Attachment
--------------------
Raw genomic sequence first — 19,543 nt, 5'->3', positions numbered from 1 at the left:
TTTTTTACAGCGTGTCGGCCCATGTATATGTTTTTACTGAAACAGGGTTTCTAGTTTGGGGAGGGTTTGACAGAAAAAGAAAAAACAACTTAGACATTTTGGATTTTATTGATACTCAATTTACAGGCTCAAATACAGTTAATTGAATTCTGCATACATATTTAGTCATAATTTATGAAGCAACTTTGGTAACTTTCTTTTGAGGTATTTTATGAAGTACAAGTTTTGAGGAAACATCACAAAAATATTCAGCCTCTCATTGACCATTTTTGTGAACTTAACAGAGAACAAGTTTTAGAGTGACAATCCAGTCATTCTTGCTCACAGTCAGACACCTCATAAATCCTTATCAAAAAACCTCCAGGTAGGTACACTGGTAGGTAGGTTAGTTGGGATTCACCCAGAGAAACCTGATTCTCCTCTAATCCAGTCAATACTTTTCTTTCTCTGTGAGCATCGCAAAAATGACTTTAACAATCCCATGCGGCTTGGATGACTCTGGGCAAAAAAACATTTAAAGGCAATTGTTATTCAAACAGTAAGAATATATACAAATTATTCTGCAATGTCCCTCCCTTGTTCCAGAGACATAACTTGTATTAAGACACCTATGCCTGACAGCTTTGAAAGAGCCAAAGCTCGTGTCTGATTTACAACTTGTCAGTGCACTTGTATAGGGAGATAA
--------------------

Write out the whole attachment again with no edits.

Raw genomic sequence first — 19,543 nt, 5'->3', positions numbered from 1 at the left:
TTTTTTACAGCGTGTCGGCCCATGTATATGTTTTTACTGAAACAGGGTTTCTAGTTTGGGGAGGGTTTGACAGAAAAAGAAAAAACAACTTAGACATTTTGGATTTTATTGATACTCAATTTACAGGCTCAAATACAGTTAATTGAATTCTGCATACATATTTAGTCATAATTTATGAAGCAACTTTGGTAACTTTCTTTTGAGGTATTTTATGAAGTACAAGTTTTGAGGAAACATCACAAAAATATTCAGCCTCTCATTGACCATTTTTGTGAACTTAACAGAGAACAAGTTTTAGAGTGACAATCCAGTCATTCTTGCTCACAGTCAGACACCTCATAAATCCTTATCAAAAAACCTCCAGGTAGGTACACTGGTAGGTAGGTTAGTTGGGATTCACCCAGAGAAACCTGATTCTCCTCTAATCCAGTCAATACTTTTCTTTCTCTGTGAGCATCGCAAAAATGACTTTAACAATCCCATGCGGCTTGGATGACTCTGGGCAAAAAAACATTTAAAGGCAATTGTTATTCAAACAGTAAGAATATATACAAATTATTCTGCAATGTCCCTCCCTTGTTCCAGAGACATAACTTGTATTAAGACACCTATGCCTGACAGCTTTGAAAGAGCCAAAGCTCGTGTCTGATTTACAACTTGTCAGTGCACTTGTATAGGGAGATAA